Tuesday, January 6, 2015

Fugue State

Me, reading this story at a Barnes and Noble while at the Alpha Workshop. Photo credit to my friend and fellow Alphan Yvonne.
I actually haven't posted anything significant since June, so this is far overdue. But I have just this August been to the 2014 Alpha Young Writers' Workshop, nine days of workshop with four professional authors, ten up-and-coming author staff members, and twenty fabulous students from all around the globe! Alphans, assemble!

It is at that workshop that I penned (and publicly read) this story. Facebook followers, prepare yourselves.

Warning: adult language.

Fugue State

She could have invented a person out of her own imagination, but creativity had never seemed useful to cultivate before, so instead, she did what she did best: she stole. And not even gracefully, either. Buzzards like her only scrounged off the dead, lest stealing a life give them any more pain than they already had. And to steal off a living person would no doubt get her caught the next time that person decided to log in. No. A ghost would do. A ghost was best to become. Maybe, as a ghost, she could finally just slip away.

Sela Octavia Sixten would have been nineteen this year. White. Suburban. Boisterous. Rebellious. Low-quality pics uploaded in a drunken fever to a never-forgetting Internet told it all—the argument, the breakup, the shots, the cliff. The obituary, buried under archive links from months and months ago. Every like, every deleted message, every lying emoticon left a footprint of her life on display.

The passwords to the dead girl's accounts were all 14cherrylane. Sela's childhood address. Sela-New logged into the Cloud with a sigh, letting the false identity scrub her clean.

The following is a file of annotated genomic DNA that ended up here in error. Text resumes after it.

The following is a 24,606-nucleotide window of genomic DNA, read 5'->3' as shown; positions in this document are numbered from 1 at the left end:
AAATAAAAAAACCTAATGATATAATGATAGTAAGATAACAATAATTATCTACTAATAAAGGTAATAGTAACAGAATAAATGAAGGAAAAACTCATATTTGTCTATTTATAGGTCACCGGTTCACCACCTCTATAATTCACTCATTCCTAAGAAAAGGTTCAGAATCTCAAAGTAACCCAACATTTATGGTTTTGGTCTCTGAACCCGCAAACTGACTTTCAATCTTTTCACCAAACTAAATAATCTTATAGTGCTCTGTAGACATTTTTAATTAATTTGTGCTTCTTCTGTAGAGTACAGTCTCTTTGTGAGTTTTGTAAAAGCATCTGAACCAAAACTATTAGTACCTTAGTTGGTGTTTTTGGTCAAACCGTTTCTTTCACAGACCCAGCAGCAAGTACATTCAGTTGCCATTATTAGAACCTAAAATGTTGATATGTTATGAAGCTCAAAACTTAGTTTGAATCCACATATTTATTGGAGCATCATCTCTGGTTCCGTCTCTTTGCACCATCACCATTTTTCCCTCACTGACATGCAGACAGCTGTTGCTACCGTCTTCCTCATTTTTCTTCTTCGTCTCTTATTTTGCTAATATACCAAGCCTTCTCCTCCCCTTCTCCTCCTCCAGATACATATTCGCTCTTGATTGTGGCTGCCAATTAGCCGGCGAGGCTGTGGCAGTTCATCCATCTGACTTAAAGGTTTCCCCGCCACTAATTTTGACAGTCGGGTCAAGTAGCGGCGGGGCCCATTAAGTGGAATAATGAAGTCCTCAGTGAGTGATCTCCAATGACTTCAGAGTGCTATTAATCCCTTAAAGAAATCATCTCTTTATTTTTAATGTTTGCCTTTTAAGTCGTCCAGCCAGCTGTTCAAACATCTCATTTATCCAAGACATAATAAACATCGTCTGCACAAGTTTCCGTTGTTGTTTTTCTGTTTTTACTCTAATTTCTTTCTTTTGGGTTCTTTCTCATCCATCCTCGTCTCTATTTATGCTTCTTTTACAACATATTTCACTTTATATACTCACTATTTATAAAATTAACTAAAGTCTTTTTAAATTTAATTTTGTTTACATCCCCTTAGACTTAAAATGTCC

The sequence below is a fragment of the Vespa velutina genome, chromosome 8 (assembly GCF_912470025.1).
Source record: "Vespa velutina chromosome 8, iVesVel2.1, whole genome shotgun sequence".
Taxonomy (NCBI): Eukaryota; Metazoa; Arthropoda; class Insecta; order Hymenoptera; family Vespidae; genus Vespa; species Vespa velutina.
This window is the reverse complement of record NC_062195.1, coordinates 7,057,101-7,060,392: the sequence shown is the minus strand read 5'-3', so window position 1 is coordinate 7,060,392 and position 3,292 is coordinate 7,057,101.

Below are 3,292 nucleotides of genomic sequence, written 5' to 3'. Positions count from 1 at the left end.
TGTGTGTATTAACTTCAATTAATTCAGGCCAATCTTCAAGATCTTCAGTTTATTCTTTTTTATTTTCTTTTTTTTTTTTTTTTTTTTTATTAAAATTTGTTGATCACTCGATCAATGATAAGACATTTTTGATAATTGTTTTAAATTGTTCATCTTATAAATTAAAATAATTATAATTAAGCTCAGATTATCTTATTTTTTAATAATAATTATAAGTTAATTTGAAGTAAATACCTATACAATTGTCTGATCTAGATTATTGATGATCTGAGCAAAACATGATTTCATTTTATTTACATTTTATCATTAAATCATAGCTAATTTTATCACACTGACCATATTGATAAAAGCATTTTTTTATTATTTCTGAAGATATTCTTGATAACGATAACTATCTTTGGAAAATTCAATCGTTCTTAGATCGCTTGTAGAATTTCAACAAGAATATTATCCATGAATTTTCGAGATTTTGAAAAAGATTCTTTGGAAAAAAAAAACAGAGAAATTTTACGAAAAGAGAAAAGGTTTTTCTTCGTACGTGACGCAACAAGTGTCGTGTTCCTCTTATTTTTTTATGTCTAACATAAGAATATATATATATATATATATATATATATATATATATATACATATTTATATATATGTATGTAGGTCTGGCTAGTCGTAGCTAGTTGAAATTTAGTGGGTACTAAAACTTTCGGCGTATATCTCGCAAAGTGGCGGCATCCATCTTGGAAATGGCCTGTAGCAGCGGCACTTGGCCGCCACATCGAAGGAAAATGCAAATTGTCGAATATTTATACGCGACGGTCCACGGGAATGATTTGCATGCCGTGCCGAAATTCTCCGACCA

Gone were the memories of desperate searches for a way to pretend, to one day wake up as someone else, no matter who it was. That ugly, pathetic girl's thoughts were shrugged off, and Sela's thoughts, the thoughts of Sela Sixten as if she had come back from the dead, swarmed around their new brain, their new skull. There had never been anyone else.

11:49. One new message. Dom: Who is this?

11:50. Dom: Is this a Mr. Sixten?

Dom: It says that Sela's online.

11:50. Sela: It's me. I'm back.

11:51. Dom: This is goddamn sick. Go rot in hell.

Sela: Dom, don't you believe me?

It was all rushing into her now. She was bleeding out and bleeding in and Sela-New pushed back the memories—what memories?—years of bruises, years that did not fade but went up in one flame. Years, what years? Years were gone. Memories gone. Something, anything, took their places.

11:52. Dom: Damn you. Damn you all.

Sela: Please, I'm not Sela yet, but I will be.

Dom: That is the most disgusting thing I have ever heard.

Please, she thought, and tried to hold all the word's meanings in one mind: please don't go, please remember me, please give me a chance, please wait until I become myself. Each wave of the mind's ocean swallowed one more piece of the strand, reclaiming what had always belonged to the sea, to Sela, old or new.

11:54. Dom: You didn't even know her! How did you get her goddamn passwords?

Sela: I told you about Cherry Lane. The city planted maple trees but we decorated them with cherry blossoms anyway, every spring. They were cherry trees to us, no matter what they started as.

Dom: We closed the goddamn Facebook page!

Sela: I can stop being dead.

Dom: SHUT UP. You have no idea. Every time the Internet tells us Sela "likes" Coca Cola, Sela Sixten at Gmail.com sent you spam, I DIE! Don't you try invading our lives with this shit! Don't you FUCKING DARE!

Let me back in, she told him in her mind. I'm real. Even if I'm an invader, I am real. The ghosts are passing through my body. How much more real could you get than the human soul grasping and open mind for a moment, however small?

11: 56. Sela: You said if we got married, you'd bring me a hollowed ring to put the little confetti heart in, from when we first met. Don't you remember?

11:57. Dom: Who told you? Who's helping you?

Sela: She told me. I told her. We died waiting for that ring.

Sela: We can be happy again, Dom. I can be alive. I can't go back.

Girl sank and drowned in ghost's mind, but Sela, new and old, who had always been Sela, even when called another, old, forgotten name—Sela smiled and waited for a response.

Six days later. One new message. Dom: Are you still there?

Dom: Can we talk?

No comments:

Post a Comment